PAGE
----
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Crane or Tower Operator

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What Does it Take to Be a Crane or Tower Operator?

Career Description Operate mechanical boom and cable or tower and cable equipment to lift and move materials, machines, or products in many directions.

Daily Life Of a Crane or Tower Operator

  • Review daily work or delivery schedules to determine orders, sequences of deliveries, or special loading instructions.
  • Move levers, depress foot pedals, or turn dials to operate cranes, cherry pickers, electromagnets, or other moving equipment for lifting, moving, or placing loads.
  • Direct truck drivers backing vehicles into loading bays and cover, uncover, or secure loads for delivery.
  • Inspect bundle packaging for conformance to regulations or customer requirements and remove and batch packaging tickets.
  • Weigh bundles, using floor scales, and record weights for company records.
  • Clean, lubricate, and maintain mechanisms such as cables, pulleys, or grappling devices, making repairs as necessary.

Things a Crane or Tower Operator Should Know How to Do

Below is a list of the skills most Crane and Tower Operators say are important on the job.

Operation and Control: Controlling operations of equipment or systems.

Operation Monitoring: Watching gauges, dials, or other indicators to make sure a machine is working properly.

Critical Thinking: Using logic and reasoning to identify the strengths and weaknesses of alternative solutions, conclusions or approaches to problems.

Active Listening: Giving full attention to what other people are saying, taking time to understand the points being made, asking questions as appropriate, and not interrupting at inappropriate times.

Monitoring: Monitoring/Assessing performance of yourself, other individuals, or organizations to make improvements or take corrective action.

Judgment and Decision Making: Considering the relative costs and benefits of potential actions to choose the most appropriate one.

Types of Crane or Tower Operator

  • Ore Bridge Operator
  • Woodyard Crane Operator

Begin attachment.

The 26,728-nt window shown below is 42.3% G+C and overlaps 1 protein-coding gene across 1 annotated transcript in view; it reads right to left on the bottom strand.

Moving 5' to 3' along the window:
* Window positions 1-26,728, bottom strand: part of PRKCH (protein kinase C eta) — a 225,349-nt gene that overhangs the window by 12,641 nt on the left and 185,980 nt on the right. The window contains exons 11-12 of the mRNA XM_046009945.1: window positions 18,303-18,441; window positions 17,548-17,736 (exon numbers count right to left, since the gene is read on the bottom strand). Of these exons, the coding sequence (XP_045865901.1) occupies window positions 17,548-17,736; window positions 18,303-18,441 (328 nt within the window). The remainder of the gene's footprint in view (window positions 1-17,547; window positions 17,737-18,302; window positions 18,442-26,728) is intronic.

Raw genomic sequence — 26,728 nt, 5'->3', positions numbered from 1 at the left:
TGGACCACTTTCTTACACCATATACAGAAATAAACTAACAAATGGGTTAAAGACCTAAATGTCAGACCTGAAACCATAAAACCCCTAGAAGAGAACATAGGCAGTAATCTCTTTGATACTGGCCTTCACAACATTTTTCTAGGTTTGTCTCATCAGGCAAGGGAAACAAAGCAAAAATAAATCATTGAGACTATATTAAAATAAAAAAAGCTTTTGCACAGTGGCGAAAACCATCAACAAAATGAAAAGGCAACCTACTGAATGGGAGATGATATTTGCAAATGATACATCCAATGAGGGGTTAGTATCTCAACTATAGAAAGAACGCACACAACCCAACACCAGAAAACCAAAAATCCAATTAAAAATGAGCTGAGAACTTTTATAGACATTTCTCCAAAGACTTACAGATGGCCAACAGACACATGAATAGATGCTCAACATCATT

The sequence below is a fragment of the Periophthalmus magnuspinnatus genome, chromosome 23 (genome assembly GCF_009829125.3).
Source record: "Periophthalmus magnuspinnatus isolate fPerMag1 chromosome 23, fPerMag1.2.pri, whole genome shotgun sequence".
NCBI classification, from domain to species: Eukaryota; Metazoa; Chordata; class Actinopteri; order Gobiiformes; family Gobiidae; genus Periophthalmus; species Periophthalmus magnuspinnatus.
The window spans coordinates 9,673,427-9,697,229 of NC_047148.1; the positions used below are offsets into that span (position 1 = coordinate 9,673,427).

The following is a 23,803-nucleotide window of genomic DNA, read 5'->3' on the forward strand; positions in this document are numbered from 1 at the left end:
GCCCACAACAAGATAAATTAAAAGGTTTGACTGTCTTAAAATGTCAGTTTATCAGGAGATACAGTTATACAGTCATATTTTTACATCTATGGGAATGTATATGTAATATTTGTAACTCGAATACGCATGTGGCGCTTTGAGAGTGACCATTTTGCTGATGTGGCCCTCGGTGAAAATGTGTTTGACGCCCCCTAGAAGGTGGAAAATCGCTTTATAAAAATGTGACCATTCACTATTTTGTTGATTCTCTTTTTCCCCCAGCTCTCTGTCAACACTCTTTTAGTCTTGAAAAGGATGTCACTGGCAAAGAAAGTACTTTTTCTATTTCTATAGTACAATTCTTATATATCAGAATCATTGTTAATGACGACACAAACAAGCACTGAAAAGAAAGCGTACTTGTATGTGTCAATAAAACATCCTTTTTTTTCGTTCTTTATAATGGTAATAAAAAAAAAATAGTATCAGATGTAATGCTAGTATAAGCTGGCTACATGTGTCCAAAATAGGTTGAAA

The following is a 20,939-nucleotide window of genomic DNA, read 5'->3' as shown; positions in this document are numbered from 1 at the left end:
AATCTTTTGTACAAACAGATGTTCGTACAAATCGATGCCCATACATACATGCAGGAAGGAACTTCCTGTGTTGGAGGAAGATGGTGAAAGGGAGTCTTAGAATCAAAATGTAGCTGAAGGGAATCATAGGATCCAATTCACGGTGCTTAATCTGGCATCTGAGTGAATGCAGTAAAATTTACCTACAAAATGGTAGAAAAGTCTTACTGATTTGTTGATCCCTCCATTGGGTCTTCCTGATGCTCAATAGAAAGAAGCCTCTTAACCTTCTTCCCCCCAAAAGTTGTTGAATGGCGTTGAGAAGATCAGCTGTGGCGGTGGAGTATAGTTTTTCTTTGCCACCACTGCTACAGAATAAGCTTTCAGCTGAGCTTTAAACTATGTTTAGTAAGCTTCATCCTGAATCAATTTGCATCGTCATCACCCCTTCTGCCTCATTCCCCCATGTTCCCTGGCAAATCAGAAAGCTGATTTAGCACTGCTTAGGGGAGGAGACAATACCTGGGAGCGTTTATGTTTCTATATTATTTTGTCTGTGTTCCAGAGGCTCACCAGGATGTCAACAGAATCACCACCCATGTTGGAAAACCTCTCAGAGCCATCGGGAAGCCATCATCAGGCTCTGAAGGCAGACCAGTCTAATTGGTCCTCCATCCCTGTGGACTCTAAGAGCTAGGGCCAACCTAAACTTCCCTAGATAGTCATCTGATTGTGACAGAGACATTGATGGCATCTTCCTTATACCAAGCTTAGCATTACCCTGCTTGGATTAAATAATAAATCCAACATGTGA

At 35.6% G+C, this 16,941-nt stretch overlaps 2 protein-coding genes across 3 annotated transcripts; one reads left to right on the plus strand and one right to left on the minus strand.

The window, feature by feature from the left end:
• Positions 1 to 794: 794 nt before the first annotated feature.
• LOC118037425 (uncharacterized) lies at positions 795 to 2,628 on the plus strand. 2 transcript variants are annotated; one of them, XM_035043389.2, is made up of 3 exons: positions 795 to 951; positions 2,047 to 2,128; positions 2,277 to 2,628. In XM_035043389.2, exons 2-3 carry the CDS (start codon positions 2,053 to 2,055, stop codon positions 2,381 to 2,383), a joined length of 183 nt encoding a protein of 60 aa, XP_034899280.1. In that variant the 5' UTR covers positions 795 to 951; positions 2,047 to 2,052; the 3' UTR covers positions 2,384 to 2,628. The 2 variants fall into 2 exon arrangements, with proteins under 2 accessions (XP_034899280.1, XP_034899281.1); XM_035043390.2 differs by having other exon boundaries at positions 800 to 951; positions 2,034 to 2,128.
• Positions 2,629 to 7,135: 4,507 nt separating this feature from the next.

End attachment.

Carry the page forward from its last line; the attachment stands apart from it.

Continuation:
• Scrap Drop Crane Operator
  • Tower Loader Operator
  • Equipment Operator

Crane or Tower Operator Employment Estimates

In the United States, there were 46,000 jobs for Crane or Tower Operator in 2016. New jobs are being produced at a rate of 8.5% which is above the national average. The Bureau of Labor Statistics predicts 3,900 new jobs for Crane or Tower Operator by 2026. There will be an estimated 5,300 positions for Crane or Tower Operator per year.


The states with the most job growth for Crane or Tower Operator are Wyoming, Nevada, and Utah. Watch out if you plan on working in Vermont, South Dakota, or Maine. These states have the worst job growth for this type of profession.

What is the Average Salary of a Crane or Tower Operator

The salary for Crane and Tower Operators ranges between about $31,250 and $87,330 a year.


Crane and Tower Operators who work in Hawaii, Alaska, or Washington, make the highest salaries.

Below is a list of the median annual salaries for Crane and Tower Operators in different U.S. states.

State Annual Mean Salary
Alabama $48,550
Alaska $77,270
Arizona $49,730
Arkansas $38,010
California $63,850
Colorado $58,650
Connecticut $66,580
Delaware $44,820
District of Columbia $44,580
Florida $55,410
Georgia $48,790
Hawaii $82,910
Idaho $52,610
Illinois $55,930
Indiana $62,180
Iowa $55,900
Kansas $58,730
Kentucky $49,680
Louisiana $52,010
Maine $50,980
Maryland $56,200
Massachusetts $74,160
Michigan $45,220
Minnesota $55,580
Mississippi $45,180
Missouri $46,500
Montana $63,270
Nebraska $52,120
Nevada $66,390
New Jersey $69,970
New Mexico $59,950
North Carolina $48,650
North Dakota $63,450
Ohio $48,170
Oklahoma $50,140
Oregon $70,460
Pennsylvania $52,100
South Carolina $51,390
South Dakota $58,470
Tennessee $52,470
Texas $55,490
Utah $48,670
Vermont $50,720
Virginia $65,630
Washington $72,270
West Virginia $54,520
Wisconsin $47,240
Wyoming $60,750

What Tools do Crane and Tower Operators Use?

Although they’re not necessarily needed for all jobs, the following technologies are used by many Crane and Tower Operators:

  • Microsoft Excel
  • Microsoft Office
  • Data entry software
  • Microsoft Windows
  • Inventory tracking software

How do I Become a Crane or Tower Operator?

What education is needed to be a Crane or Tower Operator?


What work experience do I need to become a Crane or Tower Operator?


Where do Crane and Tower Operators Work?


Below are examples of industries where Crane and Tower Operators work:


Similar Careers

Those interested in being a Crane or Tower Operator may also be interested in:

Career changers with experience as a Crane or Tower Operator sometimes find work in one of the following fields:


Image Credit: Hic85 via Public Domain

More about our data sources and methodologies.

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